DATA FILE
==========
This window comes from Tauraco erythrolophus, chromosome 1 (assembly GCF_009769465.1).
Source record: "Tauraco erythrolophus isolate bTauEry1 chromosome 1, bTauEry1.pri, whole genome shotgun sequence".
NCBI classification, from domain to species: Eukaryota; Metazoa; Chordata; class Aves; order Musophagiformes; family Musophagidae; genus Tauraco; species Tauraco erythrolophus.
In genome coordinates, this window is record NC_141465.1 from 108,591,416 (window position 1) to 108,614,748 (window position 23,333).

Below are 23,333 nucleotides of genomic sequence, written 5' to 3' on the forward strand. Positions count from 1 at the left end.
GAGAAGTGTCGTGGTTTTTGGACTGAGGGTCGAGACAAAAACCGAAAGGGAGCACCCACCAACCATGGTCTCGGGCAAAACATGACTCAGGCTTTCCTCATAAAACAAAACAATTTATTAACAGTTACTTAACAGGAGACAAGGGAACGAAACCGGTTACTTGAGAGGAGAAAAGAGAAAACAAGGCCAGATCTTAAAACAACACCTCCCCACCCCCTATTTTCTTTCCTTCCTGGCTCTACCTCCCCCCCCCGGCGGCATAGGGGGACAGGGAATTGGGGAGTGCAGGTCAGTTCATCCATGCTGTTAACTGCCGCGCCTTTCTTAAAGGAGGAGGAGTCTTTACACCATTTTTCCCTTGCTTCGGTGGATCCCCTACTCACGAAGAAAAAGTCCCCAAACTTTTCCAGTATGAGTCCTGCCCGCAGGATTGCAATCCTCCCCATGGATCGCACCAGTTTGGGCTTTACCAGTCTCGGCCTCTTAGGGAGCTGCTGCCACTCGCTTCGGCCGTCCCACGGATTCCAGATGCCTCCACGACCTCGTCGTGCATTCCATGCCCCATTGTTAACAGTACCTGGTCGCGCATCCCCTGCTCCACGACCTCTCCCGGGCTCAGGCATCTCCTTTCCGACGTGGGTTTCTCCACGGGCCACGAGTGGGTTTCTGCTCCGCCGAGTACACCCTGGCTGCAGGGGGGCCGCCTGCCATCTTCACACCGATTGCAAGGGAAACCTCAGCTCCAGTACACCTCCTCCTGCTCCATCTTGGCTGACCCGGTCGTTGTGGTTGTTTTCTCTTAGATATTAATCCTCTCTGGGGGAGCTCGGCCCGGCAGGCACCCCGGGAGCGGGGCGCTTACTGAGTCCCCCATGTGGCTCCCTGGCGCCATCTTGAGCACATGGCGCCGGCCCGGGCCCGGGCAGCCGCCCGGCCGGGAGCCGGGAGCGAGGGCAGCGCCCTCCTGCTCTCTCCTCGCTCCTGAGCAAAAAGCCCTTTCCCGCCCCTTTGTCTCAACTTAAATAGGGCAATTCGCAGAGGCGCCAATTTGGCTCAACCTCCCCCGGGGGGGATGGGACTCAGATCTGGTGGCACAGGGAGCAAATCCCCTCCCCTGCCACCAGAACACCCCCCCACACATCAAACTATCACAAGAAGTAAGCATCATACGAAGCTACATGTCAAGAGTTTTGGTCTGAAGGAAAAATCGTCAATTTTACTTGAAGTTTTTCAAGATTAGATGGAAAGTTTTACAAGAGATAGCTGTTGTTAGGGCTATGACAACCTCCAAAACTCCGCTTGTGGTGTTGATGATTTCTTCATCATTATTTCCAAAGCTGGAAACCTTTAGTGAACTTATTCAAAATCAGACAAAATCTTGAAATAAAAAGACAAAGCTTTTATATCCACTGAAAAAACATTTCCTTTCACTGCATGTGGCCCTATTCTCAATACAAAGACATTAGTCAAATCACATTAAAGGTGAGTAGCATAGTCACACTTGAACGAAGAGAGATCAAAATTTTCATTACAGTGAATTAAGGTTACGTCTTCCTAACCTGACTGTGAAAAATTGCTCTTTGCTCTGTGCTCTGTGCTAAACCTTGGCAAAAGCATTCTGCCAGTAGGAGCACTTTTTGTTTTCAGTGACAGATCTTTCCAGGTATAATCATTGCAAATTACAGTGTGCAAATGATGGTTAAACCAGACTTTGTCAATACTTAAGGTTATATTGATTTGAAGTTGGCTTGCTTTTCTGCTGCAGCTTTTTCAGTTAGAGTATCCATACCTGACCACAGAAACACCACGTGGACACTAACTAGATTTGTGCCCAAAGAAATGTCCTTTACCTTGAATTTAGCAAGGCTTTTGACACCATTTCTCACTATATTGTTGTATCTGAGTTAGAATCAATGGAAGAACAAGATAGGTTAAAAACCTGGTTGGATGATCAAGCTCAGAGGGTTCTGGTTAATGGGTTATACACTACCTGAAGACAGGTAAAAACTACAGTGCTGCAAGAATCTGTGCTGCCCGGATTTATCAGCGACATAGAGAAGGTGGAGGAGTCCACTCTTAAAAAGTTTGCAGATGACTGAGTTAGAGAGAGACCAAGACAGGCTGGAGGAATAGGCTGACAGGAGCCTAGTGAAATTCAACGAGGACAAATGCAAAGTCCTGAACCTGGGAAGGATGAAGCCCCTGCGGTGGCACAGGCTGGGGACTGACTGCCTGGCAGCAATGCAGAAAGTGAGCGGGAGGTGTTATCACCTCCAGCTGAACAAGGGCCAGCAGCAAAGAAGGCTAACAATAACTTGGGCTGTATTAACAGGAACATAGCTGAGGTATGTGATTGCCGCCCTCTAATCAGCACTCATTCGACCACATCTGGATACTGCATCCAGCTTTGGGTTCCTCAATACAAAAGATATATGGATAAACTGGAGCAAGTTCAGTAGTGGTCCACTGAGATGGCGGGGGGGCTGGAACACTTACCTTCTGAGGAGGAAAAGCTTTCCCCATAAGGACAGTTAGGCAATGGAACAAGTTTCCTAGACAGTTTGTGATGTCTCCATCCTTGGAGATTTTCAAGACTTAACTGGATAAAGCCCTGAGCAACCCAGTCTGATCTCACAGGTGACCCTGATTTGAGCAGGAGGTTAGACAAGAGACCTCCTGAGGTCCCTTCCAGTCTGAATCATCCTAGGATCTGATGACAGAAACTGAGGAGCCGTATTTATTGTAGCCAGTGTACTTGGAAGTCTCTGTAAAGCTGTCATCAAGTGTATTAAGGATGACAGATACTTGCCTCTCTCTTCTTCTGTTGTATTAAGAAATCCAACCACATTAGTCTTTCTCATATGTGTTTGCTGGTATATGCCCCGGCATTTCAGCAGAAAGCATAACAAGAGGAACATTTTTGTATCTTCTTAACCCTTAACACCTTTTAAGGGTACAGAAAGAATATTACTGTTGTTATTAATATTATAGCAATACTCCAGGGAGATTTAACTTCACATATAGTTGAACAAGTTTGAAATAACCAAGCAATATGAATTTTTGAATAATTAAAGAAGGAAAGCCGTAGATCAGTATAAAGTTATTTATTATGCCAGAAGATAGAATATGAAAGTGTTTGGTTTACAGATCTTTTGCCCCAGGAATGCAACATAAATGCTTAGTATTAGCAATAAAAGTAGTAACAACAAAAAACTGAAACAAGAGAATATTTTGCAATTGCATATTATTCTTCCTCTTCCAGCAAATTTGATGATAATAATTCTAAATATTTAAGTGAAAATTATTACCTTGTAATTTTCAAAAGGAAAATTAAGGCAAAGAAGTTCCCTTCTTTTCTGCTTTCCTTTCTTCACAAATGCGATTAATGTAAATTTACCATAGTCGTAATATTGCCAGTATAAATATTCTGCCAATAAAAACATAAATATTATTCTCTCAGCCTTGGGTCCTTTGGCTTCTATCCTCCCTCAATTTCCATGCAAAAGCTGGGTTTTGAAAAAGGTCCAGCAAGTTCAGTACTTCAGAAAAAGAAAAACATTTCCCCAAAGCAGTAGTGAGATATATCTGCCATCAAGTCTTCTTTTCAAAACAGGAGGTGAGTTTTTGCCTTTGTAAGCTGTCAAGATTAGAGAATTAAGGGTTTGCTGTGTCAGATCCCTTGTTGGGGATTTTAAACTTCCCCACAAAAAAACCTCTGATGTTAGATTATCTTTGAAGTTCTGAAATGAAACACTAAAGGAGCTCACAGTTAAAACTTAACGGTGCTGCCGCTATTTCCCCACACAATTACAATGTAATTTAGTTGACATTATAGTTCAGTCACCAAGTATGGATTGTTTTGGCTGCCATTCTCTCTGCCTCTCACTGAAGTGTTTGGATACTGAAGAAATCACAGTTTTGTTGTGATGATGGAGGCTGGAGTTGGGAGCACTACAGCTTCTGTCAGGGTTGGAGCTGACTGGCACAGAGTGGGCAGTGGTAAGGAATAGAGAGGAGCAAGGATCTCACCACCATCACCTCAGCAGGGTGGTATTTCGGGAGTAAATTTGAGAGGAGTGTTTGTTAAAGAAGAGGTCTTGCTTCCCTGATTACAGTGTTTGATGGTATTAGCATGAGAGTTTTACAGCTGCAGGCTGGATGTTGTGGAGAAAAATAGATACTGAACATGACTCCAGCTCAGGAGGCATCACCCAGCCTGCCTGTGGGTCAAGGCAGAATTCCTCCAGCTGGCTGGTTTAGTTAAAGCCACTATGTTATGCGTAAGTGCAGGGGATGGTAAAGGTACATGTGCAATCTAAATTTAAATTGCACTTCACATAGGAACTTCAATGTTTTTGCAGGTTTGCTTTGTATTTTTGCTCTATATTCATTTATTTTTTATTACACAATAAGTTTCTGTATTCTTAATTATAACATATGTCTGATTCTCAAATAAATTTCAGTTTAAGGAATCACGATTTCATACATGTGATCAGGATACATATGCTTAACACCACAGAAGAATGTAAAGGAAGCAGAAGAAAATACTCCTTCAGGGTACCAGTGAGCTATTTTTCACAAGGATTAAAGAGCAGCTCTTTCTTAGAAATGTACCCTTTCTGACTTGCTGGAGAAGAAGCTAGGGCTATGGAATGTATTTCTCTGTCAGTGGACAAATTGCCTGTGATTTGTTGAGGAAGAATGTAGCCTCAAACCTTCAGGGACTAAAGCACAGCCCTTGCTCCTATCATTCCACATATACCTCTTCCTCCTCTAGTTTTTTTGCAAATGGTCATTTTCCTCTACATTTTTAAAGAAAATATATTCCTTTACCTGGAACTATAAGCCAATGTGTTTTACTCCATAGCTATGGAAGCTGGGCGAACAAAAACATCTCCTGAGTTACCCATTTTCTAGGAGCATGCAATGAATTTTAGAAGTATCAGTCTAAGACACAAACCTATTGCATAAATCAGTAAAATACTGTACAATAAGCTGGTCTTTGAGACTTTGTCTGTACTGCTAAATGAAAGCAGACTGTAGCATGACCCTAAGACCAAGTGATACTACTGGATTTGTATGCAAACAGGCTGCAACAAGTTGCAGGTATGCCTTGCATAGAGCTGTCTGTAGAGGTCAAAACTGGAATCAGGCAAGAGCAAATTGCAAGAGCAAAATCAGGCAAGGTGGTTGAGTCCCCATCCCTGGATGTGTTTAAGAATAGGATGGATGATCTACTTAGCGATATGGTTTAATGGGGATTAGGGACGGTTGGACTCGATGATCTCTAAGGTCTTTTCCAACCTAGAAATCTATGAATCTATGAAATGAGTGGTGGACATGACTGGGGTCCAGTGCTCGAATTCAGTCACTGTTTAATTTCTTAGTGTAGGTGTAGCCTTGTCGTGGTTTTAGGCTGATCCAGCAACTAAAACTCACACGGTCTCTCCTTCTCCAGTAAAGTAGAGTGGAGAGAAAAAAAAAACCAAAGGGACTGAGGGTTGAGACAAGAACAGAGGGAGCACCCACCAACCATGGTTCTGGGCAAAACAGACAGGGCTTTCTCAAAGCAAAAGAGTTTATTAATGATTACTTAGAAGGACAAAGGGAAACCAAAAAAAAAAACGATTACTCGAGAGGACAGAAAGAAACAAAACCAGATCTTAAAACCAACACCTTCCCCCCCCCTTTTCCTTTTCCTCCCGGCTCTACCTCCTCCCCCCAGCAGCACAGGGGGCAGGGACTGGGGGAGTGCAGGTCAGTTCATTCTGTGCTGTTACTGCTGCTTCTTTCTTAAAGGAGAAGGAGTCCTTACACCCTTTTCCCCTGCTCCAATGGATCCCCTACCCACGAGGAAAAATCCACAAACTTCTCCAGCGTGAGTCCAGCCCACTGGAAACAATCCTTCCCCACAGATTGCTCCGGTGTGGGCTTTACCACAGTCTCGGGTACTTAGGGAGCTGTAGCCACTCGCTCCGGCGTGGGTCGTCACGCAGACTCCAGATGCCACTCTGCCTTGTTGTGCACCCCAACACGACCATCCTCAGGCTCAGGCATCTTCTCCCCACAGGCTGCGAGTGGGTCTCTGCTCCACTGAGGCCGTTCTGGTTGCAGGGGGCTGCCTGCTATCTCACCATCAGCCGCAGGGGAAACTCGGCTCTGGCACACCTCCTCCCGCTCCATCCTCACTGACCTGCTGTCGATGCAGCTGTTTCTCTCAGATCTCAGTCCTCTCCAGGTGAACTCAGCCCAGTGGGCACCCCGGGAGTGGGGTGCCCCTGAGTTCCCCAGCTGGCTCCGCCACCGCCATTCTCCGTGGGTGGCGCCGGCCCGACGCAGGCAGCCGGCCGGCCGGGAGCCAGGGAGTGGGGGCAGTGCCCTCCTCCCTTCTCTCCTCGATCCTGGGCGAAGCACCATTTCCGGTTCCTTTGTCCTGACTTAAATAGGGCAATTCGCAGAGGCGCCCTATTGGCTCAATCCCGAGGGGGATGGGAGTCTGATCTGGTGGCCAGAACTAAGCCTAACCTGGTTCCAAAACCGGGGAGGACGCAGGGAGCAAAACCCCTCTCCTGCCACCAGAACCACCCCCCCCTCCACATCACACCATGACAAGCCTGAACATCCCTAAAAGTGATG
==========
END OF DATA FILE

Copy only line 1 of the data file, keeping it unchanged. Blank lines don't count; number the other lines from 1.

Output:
This window comes from Tauraco erythrolophus, chromosome 1 (assembly GCF_009769465.1).